The central example is excellent and doesn't have the advantage of having two terminal bars that can be used. However, the initial example given by lipets serves the same purpose of keeping all the current paths for each batter equal. This will result in equal charging and equal discharging, just s your central example does.
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Old 08-16-2019, 05:17 AM   #12
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Nervous folks may chose to simply move the batts to a different position in the string every year or two , while cleaning cable ends,
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Old 08-16-2019, 11:03 AM   #13
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The middle 'best' diagram doesn't indicate that you also make each cable to each battery the same length. Farthest battery sets the length and the closer batteries just have a little extra cable. This ensures that the connections from bus bar to battery are all the same voltage drop under load and during charging, giving the best possible balance between batteries.
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Old 08-16-2019, 03:50 PM   #14
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Quote:
Originally Posted by syjos View Post
After your battery bank is fully charged, disconnect the interconnecting cables and let sit over night.

Check individual battery voltages and PH the next day and you can see the variations between batteries based on their location in the bank.

I did the test on new batteries. Your results may vary depending on your batteries age.

As a point of reference:
I recently did this on my 8 year old 4 6V battery bank.
It's wired similar to the "good" diagram above.
There was less than .1 v difference between the 4 batteries.
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Old 08-16-2019, 04:53 PM   #15
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Quote:
Originally Posted by jleonard View Post
As a point of reference:
I recently did this on my 8 year old 4 6V battery bank.
It's wired similar to the "good" diagram above.
There was less than .1 v difference between the 4 batteries.
That's why your batteries are still good after 8 years.
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Old 08-16-2019, 07:09 PM   #16
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Quote:
Originally Posted by mvweebles View Post
If question is how to connect multiple batteries into a single large house bank, see diagram below - middle option keeps the lengths equa-distant and each battery will undergo similar/same charge (NOTE - battery switches not shown). If goal is how to charge multiple battery banks with multiple sources (alternator, battery charger, solar, etc.), diagram is much more custom.

Attachment 92302
Quote:
Originally Posted by syjos View Post
That's why your batteries are still good after 8 years.
Is that not contrary to what you expected. Only 0.1 V difference wired as the good diagram is neglible for improvement. What am I missing.
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Old 08-16-2019, 07:16 PM   #17
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I may pour some gasoline on fire but do you really think that 2 or 3 inches difference of oversized high quality wire will make any difference on battery life?
Don't misunderstand me, this is not bashing on anybody just that some things may be a bit overthought.

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Old 08-16-2019, 08:31 PM   #18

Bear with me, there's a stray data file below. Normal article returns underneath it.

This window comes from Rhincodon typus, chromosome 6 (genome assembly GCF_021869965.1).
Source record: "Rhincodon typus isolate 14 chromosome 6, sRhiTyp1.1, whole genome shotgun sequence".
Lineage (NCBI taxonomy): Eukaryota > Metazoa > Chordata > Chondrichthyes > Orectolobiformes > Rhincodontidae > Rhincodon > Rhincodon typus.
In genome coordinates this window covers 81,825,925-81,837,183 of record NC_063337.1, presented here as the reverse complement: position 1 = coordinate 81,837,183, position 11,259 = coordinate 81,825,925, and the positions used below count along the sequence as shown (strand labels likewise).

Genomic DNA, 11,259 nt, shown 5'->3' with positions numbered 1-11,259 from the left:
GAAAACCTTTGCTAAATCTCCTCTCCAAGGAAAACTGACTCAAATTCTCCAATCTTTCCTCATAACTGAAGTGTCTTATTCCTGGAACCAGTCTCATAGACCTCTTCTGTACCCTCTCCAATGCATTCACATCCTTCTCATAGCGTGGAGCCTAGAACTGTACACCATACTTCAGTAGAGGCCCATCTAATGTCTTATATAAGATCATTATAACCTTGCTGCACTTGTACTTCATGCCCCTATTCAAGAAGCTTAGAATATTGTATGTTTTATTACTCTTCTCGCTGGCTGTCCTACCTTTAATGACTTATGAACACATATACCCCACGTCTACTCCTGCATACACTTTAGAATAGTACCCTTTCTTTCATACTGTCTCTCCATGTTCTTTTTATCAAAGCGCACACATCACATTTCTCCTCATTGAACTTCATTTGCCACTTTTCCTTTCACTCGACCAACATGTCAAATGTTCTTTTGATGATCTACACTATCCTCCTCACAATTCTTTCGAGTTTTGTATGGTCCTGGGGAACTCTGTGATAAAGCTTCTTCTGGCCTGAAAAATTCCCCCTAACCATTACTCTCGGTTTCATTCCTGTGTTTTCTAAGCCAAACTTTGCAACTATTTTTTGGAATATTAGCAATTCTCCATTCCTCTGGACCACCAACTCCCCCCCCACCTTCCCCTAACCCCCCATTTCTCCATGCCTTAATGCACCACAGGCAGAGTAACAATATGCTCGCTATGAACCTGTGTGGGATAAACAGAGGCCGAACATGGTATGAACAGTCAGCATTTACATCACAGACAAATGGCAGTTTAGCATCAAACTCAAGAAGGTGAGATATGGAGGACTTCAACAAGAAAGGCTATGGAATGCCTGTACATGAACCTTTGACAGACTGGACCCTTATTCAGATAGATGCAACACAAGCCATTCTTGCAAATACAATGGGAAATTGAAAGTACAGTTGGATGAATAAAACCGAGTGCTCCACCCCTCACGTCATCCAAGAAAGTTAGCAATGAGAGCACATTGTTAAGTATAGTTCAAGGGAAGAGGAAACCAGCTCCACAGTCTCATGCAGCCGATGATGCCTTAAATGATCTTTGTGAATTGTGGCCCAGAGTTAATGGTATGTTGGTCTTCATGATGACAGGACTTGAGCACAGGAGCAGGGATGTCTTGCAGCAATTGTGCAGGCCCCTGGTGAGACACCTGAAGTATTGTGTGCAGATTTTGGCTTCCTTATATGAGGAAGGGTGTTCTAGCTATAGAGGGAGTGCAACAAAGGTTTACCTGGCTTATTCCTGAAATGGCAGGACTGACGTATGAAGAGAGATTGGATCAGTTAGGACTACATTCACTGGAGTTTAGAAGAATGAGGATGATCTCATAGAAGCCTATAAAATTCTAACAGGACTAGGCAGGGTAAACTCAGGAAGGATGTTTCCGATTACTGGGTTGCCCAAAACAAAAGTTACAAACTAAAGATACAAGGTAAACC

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Quote:
Originally Posted by Lou_tribal View Post
I may pour some gasoline on fire but do you really think that 2 or 3 inches difference of oversized high quality wire will make any difference on battery life?
Don't misunderstand me, this is not bashing on anybody just that some things may be a bit overthought.

My guess is that it would be negligible. However, that is nothing but an ignorant guess. Given my track record, Id not trust my guesses.
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Old 08-16-2019, 09:31 PM   #19
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Here is another link to support the previous
https://www.iotaengineering.com/ppli...edcharging.pdf
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Old 08-16-2019, 09:40 PM   #20
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Quote:
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According to the SmartGauge website, even the short cables interconnecting the batteries create resistance contributing to inconsistent charging of some of the batteries in the bank.
I’m sorry, but here is the math behind it.

4/0 wire has a resistance of .049 ohms per 1000 feet. That means it has a resistance of .000049 ohms per foot.

if you have a 100 amp charging current then the voltage drop per foot is .0049 volts per foot.

If you wire your boat house batteries using a daisy chain technique you are adding maybe a foot or two of cable. Maybe even 5 feet total, but that is a stretch.

That is a tiny difference in voltage drop.

You will get more variation in voltage drop due to differences in torque on the bolts on your battery connectors.

so... Based on my 40 years of hands on experience in the electrical field, including many years of professionally maintaining stationary batteries, and the two week long classes I have attended on the subject...

I respectfully call BS on the whole wiring issue.

It’s not that the folks back at the lab’s intentions are not good, they just do not reflect the reality of boat systems.

Even the photo (see attached) they used is flawed. Their photo represents a four deep parallel battery bank, which is really pretty unusual in a boat.

Generally in a boats house bank we use 6 volt batteries and generally two in series for 12 volts, and two in parallel for capacity. A four battery bank in series and parallel is probably the most common.

Then we have wire sizes. The articles do not indicate voltage drop based on wire size, and almost every house bank I have seen on a boat is wired with 4/0 cable.

I’m not saying the engineers are wrong, I’m saying that their testing criteria does not accurately reflect real world installations in boats.